History Club screens ‘Miss Navajo’ film

Rebecca Dunphy, Staff writer

With Women’s History Month coming to an end, the History Club took the opportunity to celebrate women of diverse backgrounds with a showing of “Miss Navajo” on March 27.

The film was recommended by History Club co-president Hannah Pfeifer, who first watched the film in her Navajo Ethnography course. Pfeifer found it to be a perfect representation of First Nation Women.

“The History Club did not want to only celebrate white Women’s History Month but have a true celebration of women of all ethnicities and backgrounds,” History Club co-president Alexandra Strauss said.

Directed and produced by Billy Luther, “Miss Navajo” follows seven young women as they enter a five-day-long beauty pageant, striving for the title of Miss Navajo 2005-06.

The competition spans beyond American values of beauty and instead expects competitors to properly represent the culture and preserve its traditions. This requires competitors to exhibit knowledge of Navajo government, history and current issues, speak the Navajo language and perform traditional skills of sheep butchering and bread making.

“I wish more western-style beauty pageants and contests would use the Miss Navajo contest as a model. The impact on young women would be extremely beneficial in helping girls navigate through the many challenging aspects of being a women in a society that constantly portrays the ‘ideal image of beauty’ as being merely physical,” junior History major Molly Kennedy said. “Miss Navajo identifies internal beauty as being more important to the present and future Navajo people.”

Following the film, students had the opportunity to participate in a panel, led by History Club adviser and professor Averill Earls, Ph.D. Unlike traditional panels, students had the opportunity to join in the conversation, giving them the opportunity to reflect on what they learned from the film and any questions or concerns that arose.

Students also had the opportunity to hear from Sister Natalie Rossi of Campus Ministry, who worked with the Navajo for several years.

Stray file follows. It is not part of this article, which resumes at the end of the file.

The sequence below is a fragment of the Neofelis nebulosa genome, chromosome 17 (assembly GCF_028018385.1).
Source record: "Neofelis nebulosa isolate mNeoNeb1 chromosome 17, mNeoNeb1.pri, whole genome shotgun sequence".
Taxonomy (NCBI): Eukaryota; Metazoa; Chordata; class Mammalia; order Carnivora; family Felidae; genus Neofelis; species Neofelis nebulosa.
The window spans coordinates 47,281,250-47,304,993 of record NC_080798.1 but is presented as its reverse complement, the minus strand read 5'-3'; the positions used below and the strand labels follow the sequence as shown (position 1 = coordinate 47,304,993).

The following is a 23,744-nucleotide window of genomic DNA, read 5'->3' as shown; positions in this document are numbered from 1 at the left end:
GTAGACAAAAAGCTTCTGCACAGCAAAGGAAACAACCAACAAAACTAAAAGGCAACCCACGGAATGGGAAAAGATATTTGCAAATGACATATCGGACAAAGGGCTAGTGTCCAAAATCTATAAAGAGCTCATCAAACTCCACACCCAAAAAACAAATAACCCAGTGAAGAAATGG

Overall, Strauss considers this event to be highly successful with the highest attendance of any History Club event for the semester and rave student reviews of the film.

“The History Club was hoping that the students were able to gain an insight into a perspective of history not commonly discussed in schools and that they can appreciate cultures that are different than their own,” Strauss said.

Senior Environmental Science major Angelea Belfiore attests to this. “I learned not only about the pageant and its requirements, but also about what life is like on the Navajo reservation,” Belfiore said. “The different factors of the pageant show what they find to be important in society, such as preservation of language, historical traditions and being sufficient in making and preparing food.”

Junior history major William Riva also learned about the importance of Miss Navajo.

“I learned a lot from the film, mostly about how important Miss Navajo is to the whole tribe, as both a major political and leader role,” Riva said. “It is not an easy thing to accomplish, and yet many women have the strength and courage to take this extremely important role into their own lives for the betterment of the tribe. It was the perfect way to end Women’s History Month.”